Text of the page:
(image by Gavin Morley)
I have recently started a PhD at the University of Warwick under the supervision of Dr Gavin Morley, after graduating with a Master's degree in Physics (MPhys) from the University of Bath. During my PhD, I will investigate electrically detected magnetic resonance (EDMR) in phosphorous- and bismuth-doped silicon, for applications in quantum information processing (QIP).
Since Kane's seminal paper proposing a silicon-based quantum computer, electron and nuclear spins of dopants in silicon have been studied for QIP due to their relatively long coherence times . This is due to the relatively few nuclear spins in natural abundance silicon, as well as the low spin-orbit coupling . Coherence times can be improved further by using isotopically purified 28Si , .
In an external magnetic field, the spin up and spin down states of electrons of paramagnetic species becomes split in energy. Spin qubits can be manipulated by pulsed electron paramagnetic resonance (EPR) . In order to build a working quantum computer, one must also be able to read out the states of qubits in the system. The electronic spin state of a donor atom represents a qubit (shown by the blue arrows in the image above) and can affect the mobility of nearby conduction band electrons in a sample (shown by the green arrows). The conduction band electrons are spin-polarised by the large magnetic field and can become momentarily trapped by a donor atom if their spin is anti-parallel to that of the qubit. This is one effect which has been used to perform EDMR and has previously been demonstrated in doped silicon samples .
The high magnetic fields (14.1T) and high frequency light source (396.8GHz) available in Warwick provide a unique opportunity to investigate this system for QIP since the high magnetic fields and low temperatures available make it possible to initialise the system in a very pure quantum state. We are currently in the process of designing a suitable probe for the spectrometer which will also make it possible to manipulate the nuclear spins simultaneously, and thus conduct electron-nuclear double resonance (ENDOR) experiments. This will give us full access to the 20-dimensional Hilbert space of bismuth dopants (electron spin 1/2 and nuclear spin 9/2), and potentially allow us to study novel quantum error-correction schemes.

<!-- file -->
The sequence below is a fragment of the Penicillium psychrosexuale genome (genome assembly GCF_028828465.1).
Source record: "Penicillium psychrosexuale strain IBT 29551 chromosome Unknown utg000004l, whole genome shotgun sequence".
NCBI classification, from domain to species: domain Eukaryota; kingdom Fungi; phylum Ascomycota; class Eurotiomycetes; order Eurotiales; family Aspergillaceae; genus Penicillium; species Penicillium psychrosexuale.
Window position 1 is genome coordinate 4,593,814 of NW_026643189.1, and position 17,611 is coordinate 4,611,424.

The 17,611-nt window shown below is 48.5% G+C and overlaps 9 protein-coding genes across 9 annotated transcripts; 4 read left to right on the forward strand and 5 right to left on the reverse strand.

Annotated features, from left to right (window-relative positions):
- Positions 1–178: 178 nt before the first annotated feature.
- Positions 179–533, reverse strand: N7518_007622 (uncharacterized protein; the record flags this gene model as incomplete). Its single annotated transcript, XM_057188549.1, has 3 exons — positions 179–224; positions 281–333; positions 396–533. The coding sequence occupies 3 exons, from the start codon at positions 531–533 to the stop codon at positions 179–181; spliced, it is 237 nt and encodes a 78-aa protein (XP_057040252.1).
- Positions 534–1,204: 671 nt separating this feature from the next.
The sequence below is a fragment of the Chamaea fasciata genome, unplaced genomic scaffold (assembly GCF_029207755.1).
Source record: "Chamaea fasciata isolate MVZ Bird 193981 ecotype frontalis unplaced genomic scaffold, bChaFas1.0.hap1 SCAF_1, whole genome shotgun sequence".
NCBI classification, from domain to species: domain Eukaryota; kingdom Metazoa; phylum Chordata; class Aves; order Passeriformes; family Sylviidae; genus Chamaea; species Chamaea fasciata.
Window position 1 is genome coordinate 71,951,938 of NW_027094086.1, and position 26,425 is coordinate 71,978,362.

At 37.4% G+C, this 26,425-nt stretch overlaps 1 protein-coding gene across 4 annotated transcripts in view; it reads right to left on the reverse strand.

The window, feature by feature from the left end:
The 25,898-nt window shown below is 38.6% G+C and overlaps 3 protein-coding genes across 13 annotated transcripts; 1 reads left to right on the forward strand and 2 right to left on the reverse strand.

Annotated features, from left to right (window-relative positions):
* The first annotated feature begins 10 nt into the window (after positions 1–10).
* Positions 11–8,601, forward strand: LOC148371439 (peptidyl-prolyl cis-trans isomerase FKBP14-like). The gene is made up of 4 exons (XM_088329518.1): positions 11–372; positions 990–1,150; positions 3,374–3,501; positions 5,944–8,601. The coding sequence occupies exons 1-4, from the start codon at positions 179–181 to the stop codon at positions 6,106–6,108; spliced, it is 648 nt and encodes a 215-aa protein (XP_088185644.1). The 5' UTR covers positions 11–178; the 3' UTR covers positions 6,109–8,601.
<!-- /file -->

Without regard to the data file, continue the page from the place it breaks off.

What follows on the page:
B E Kane, A silicon-based nuclear spin quantum computer, Nature 393 133-137 (1998)
 A M Tyryshkin, S A Lyon, A V Astashkin and A M Raitsimring, Electron spin relaxation times of phosphorous donors in silicon, Phys. Rev. B 68 193207 (2003)
 A M Tyryshkin, S Tojo, J J L Morton, H Riemann, N V Abrosimov, P Becker, H-J Pohl, T Schenkel, M L W Thewalt, K M Itoh and S A Lyon, Electron spin coherence exceeding seconds in high-purity silicon, Nature Mat. 11 143-147 (2012)
 M Steger, K Saeedi, M L W Thewalt, J J L Morton, H Riemann, N V Abrosimov, P Becker and H-J Pohl, Quantum information storage for over 180s using donor spins in a 28Si “semiconductor vacuum”, Science 336 1280-1283 (2012)
 A Schweiger and G Jeschke, Principles of pulsed electron paramagnetic resonances (Oxford: Oxford University Press, 2001)
 G W Morley, D R McCamey, H A Seipel, L-C Brunel, J van Tol and C Boehme, Long-lived spin coherence in silicon with an electrical spin trap readout, Phys. Rev. Lett. 101 207602 (2008)
F16 Milburn House
University of Warwick
a dot p dot tcholakov at warwick dot ac dot uk
+44 24761 50813
My appreciation for music spans many genres and I love going to live gigs. I pursue a keen interest in technology and am fascinated by the complexity of business in a field where the pace of innovation is so rapid. I have also recently taken up and am thoroghly enjoying Tai Chi at the University of Warwick.